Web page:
‘Starving’ versus ‘Striving’ Artist Debate

IMG_3843My recent post ‘Rise and Shine Women. It’s Time…’ caused some unexpected controversy. I posted it in one of the Facebook groups where I share my writing from time to time to inspire other writers in my genre.

The essence of the debate boiled down to this: We should focus on writing and not think of money. No harsh words were exchanged, and people appeared friendly and reasonable in expressing their views.

Except, energetically, it was as if I came up against a wall. I felt anxious as if I’ve done something wrong by speaking up about money. Then even deeper fear resurfaced: people will reject me; they’ll think I am materialistic and in it to make money. As I allowed fear to come, anger flared up. And what’s wrong with wanting to make money? Come on, people! Please tell me you NEVER thought of making it big?! Is it just me? I was getting defensive, trying to justify why it’s a good idea to want what we want. Finally, self-doubt kicked in: Am I writing because of money?

So, I sat with this discomfort. What bothered me most was that I was bothered by what other people thought or said. Why? What in me is reacting to this exchange? What are they showing me? I was trying to work out without much success.

Then I remembered a technique I use from time to time to clear limiting beliefs.

‘I deserve to be paid for my writing.’ I said out loud as I pushed my daughter’s buggy in the local park. On the scale of 1 to 10 (1 – not agreeing with this statement and 10 – fully agreeing), I was at number 2.

Oh, I see now why people’s responses touched a raw nerve in me. I did a bit of inner clearing on the go and felt a lot calmer.

Reflecting on this exchange, I learnt a few lessons:

  • Of course writing comes first. Before we get paid we need to produce something worth paying for. But if we hold deep-seated beliefs, like ‘You cannot make living from writing’, sooner or later it becomes self-fulfilling. Even if we manage to publish our work, it could translate into poor sales and a lack of recognition. Then we start blaming the industry and passing on the belief that as artists we are doomed to starve.
  • Discomfort around discussing money may arise if we hold some limiting beliefs about it. No wonder people would rather talk about sex, religion, or politics than mention money. Yet, at it’s best, money is simply energy and we exchange it for all sorts of things, including writing workshops, competitions, editors, etc. It’s the meaning we ascribe to money that can turn it into a thorny issue.
  • Last but not least, it doesn’t have to be either writing or money. It can be both. Putting a book out in the world to change people’s lives without getting an adequate financial reward may cause self-doubt and resentment, however worthy the message may be. Let’s value ourselves, our time, effort, and money we invest in our creative endeavours. It’s time to rise above our limiting beliefs and shine.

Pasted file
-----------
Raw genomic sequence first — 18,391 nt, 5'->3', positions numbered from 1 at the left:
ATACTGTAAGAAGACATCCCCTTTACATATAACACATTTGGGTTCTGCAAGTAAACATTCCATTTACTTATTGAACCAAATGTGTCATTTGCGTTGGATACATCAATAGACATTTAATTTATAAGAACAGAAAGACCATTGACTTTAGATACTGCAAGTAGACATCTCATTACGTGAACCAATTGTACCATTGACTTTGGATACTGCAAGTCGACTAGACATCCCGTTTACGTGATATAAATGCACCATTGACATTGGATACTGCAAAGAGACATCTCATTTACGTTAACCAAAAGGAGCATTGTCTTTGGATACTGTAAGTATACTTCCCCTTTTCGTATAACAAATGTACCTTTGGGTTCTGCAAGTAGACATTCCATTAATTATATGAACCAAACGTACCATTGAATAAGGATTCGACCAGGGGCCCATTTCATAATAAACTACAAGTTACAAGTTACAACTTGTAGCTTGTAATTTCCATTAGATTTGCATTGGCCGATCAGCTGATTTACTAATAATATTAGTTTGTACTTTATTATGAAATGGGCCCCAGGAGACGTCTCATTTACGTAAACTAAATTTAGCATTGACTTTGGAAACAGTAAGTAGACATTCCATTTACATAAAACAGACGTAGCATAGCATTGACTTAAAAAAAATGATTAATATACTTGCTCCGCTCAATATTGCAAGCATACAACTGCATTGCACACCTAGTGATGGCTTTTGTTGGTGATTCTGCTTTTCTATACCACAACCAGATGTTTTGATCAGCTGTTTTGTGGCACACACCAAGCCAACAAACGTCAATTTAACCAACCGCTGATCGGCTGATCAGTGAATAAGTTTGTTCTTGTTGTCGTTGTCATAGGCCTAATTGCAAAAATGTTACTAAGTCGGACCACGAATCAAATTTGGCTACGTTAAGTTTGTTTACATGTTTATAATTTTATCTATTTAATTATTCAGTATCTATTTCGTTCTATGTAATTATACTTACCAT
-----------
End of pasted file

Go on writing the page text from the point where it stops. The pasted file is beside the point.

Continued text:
7 thoughts on “‘Starving’ versus ‘Striving’ Artist Debate

  1. As I was reading this I was thinking about money having energy and I saw you made the point. Money is for many people a difficult topic to discuss … actually, as difficult as sex, intimacy .. thanks Gulara … glad you cleared yourself of others’ ‘views’ ..

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    • Thank you for your kind comment, Susan. Yes, money seems to be such a taboo to talk about… There are so many layers to this topic as well. I might keep digging at it until I strike gold 🙂 Deep gratitude for all your support!

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  2. In Australia, we continue to have debates about valuing and expecting to be paid for our creative expression. The reality is that not many do. So we continue to value ourselves and pushing for a world that sees us (women) as important creatives with a will to change the staus quo.

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    • Beautifully put, Rashida. I am acutely aware that this is how industry is and by talking about it openly we can start shifting this whole consciousness and the status quo.

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  3. I think you make some very valid points here. I don’t expect to make much, I do expect to make something, I would love to make a bundle as much because it mean some people who I don’t know want to buy what I wrote. I really do feel you shod be free to want to make it big as much as you should feel fine if all you ever want to do it write. Our motivations are neither single cell nor linear and love of writing and making money are neither mutually exclusive nor a sufficient condition for either to exist.

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    • It’s so true, thank you for your thoughtful comments. I’ve been reflecting on this a lot, particularly on the notion of ‘making it big’. One person’s ‘making it big’ may look like selling millions of copies, some person’s version maybe just the very act of putting his or her work into the world. I guess the true measurement of what ‘making it big’ means to us could come only from within, because the external measurements of success can be confusing and misleading. Many thanks again for reading and commenting!

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